Inflammatory Bowel Disease

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January 22, 2014

Early Azathioprine Therapy Did Not Lead to Crohn’s Disease Remission

By Brent Westra

Two recent studies published in Gastroenterology have found that early administration of azathioprine in Crohn's disease (CD) patients was no more effective than standard care or placebo for achieving sustained corticosterioid-free remission. Despite these findings, Daisy Batista, M.D., and other gastroenterologists believe there is still a role for azathioprine use in the management of Crohn's disease.

The first study, published in Gastroenterology, compared the effectiveness of early treatment (within 6 months after diagnosis) with azathioprine versus conventional treatment of CD patients who were at high risk for disabling disease.  In a multicenter, open-lab trial, patients were randomly assigned to treatment with azathioprine or conventional management.  At the end of  a 3-year follow up, researchers concluded that there was no difference between the early azathioprine group compared to the conventional management group in the maintenance of remission.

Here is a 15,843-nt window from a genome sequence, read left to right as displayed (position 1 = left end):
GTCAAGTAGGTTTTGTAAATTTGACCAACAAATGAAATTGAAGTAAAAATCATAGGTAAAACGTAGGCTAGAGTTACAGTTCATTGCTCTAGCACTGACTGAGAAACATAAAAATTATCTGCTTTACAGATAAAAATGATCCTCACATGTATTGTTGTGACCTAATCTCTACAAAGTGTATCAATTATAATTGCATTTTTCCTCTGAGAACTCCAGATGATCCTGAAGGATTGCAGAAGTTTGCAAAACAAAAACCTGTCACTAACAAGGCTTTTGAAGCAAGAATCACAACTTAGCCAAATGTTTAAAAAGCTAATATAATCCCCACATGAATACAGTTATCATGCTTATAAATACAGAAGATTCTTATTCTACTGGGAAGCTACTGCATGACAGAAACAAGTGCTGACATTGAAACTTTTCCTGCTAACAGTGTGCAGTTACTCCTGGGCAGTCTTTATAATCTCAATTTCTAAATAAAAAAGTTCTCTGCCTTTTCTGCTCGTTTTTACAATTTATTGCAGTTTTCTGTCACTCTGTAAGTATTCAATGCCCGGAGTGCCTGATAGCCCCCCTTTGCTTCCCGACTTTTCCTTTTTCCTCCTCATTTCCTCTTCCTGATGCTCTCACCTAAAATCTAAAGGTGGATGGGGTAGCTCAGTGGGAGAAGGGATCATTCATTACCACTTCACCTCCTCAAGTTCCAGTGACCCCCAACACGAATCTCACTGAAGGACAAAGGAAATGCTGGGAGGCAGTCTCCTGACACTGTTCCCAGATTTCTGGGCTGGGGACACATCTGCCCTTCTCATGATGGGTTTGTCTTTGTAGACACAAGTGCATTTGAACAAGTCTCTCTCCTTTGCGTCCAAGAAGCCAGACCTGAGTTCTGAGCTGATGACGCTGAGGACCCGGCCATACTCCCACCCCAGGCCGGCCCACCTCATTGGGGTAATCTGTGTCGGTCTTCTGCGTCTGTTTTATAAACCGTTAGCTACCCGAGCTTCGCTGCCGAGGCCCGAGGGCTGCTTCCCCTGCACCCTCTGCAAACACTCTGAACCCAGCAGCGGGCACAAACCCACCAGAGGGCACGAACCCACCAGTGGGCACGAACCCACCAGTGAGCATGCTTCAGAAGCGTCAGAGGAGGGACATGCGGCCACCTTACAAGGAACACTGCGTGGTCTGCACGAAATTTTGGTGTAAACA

In a second, separate study, also published in Gastroenterology, patients diagnosed with CD within the previous 8 weeks were randomly assigned azathioprine or placebo.  After 76 weeks of treatment it was concluded that azathioprine treatment was no more effective than placebo to achieve sustained corticosteroid-free remission.  However, subgroup analysis showed that azathioprine therapy was more effective in preventing moderate to severe relapse.

Dr. Batista and other gastroenterologists still believe that azathioprine can be an effective treatment for the management of Crohn's disease in certain cases.  She notes that in the SONIC trial, patients who were treated with combination therapy with a thiopurine and infliximab were shown to have better response rates in reduction and maintenance of remission.  Also, patients with severe disease seem to benefit from azathioprine treatment.

These studies raise the possibility that perhaps gastroenterologists need to be more aggressive moving forward toward biologic therapy, especially in those patients who don't seem to be responding to thiopurine therapy and for those who are at high risk for complicated disease and disease progression.

Abstracts for the studies can be viewed here and here.
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Dr. Batista is a gastroenterologist and IBD Fellow at Mayo Clinic specializing in the care and evaluation of patients with IBD.

Tags: Azathioprine, Daisy Batista, Gastroenterology, Study Findings

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